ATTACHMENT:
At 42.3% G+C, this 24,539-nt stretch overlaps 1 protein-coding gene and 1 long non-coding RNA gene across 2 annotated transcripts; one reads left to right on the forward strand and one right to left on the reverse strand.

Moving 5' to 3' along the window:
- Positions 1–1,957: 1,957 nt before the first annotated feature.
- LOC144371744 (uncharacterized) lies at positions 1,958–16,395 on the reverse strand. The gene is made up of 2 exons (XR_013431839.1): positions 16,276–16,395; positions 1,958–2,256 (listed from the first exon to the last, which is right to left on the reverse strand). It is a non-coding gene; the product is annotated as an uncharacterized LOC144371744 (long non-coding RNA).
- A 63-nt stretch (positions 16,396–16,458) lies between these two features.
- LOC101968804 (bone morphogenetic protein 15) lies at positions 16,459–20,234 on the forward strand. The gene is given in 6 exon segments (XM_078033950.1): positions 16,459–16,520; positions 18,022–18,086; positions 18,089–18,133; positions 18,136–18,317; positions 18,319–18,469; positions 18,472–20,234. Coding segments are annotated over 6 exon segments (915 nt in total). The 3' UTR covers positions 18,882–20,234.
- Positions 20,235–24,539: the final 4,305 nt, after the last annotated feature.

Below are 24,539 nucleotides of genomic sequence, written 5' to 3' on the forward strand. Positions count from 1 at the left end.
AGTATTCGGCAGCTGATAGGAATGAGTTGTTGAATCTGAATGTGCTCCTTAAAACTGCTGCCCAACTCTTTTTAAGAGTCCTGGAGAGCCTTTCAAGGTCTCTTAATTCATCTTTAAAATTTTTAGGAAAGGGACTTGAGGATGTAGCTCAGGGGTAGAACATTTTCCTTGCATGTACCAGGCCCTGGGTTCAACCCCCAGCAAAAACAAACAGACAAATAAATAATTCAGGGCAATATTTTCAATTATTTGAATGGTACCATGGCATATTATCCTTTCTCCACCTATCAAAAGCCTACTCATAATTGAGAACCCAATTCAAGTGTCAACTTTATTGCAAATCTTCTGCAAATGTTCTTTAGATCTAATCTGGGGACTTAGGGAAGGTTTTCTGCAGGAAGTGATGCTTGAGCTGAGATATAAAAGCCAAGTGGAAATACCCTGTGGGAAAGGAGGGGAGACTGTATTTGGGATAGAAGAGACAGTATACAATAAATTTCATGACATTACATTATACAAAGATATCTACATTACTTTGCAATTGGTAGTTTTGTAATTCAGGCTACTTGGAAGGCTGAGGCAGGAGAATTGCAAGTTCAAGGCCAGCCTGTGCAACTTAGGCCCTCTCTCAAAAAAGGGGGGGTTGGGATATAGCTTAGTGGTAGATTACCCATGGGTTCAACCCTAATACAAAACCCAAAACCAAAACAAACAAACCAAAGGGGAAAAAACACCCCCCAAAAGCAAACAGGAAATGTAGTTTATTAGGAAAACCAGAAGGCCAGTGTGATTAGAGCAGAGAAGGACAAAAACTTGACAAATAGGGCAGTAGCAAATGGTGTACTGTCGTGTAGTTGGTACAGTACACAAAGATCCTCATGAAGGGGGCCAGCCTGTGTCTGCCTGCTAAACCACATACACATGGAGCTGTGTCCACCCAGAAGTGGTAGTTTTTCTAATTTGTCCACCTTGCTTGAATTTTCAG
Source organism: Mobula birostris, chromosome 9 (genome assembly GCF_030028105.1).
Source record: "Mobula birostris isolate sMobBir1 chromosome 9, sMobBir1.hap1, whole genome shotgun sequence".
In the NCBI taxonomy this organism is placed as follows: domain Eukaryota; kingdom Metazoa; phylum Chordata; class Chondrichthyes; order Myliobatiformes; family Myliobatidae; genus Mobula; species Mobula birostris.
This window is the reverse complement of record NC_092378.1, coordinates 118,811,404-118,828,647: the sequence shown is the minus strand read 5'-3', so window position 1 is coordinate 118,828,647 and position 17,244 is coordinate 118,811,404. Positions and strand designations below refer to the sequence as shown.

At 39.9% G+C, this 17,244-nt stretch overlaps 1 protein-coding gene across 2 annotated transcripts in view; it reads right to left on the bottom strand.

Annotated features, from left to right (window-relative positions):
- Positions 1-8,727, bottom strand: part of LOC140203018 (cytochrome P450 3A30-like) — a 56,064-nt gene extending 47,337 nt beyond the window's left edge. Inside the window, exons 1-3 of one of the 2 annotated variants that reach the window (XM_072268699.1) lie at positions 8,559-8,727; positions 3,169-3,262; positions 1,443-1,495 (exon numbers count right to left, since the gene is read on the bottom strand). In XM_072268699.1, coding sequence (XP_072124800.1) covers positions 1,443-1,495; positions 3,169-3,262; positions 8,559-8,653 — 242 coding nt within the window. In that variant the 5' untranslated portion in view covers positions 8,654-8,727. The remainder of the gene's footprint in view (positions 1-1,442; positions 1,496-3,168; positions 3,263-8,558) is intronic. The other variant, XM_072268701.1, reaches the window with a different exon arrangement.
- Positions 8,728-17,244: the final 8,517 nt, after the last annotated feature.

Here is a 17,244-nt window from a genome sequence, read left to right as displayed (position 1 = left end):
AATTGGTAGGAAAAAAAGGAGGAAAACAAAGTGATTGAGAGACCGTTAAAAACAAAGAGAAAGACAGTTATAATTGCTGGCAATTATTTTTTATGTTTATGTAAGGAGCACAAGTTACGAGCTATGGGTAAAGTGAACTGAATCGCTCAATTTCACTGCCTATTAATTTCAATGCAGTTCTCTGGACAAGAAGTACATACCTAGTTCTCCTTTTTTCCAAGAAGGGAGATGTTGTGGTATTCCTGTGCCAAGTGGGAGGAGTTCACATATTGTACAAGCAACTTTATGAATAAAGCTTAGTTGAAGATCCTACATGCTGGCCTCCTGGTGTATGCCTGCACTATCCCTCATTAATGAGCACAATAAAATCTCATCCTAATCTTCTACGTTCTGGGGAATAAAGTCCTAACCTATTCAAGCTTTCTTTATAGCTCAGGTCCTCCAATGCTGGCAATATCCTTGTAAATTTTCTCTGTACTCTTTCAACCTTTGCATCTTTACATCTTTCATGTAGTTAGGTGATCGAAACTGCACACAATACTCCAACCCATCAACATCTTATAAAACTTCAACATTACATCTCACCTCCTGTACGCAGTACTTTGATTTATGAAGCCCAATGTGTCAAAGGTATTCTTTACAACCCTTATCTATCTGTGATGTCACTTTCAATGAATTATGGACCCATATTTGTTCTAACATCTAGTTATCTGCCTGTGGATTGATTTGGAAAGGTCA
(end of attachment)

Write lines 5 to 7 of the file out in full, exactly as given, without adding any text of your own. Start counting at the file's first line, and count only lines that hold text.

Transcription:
- A 63-nt stretch (positions 16,396–16,458) lies between these two features.
- LOC101968804 (bone morphogenetic protein 15) lies at positions 16,459–20,234 on the forward strand. The gene is given in 6 exon segments (XM_078033950.1): positions 16,459–16,520; positions 18,022–18,086; positions 18,089–18,133; positions 18,136–18,317; positions 18,319–18,469; positions 18,472–20,234. Coding segments are annotated over 6 exon segments (915 nt in total). The 3' UTR covers positions 18,882–20,234.
- Positions 20,235–24,539: the final 4,305 nt, after the last annotated feature.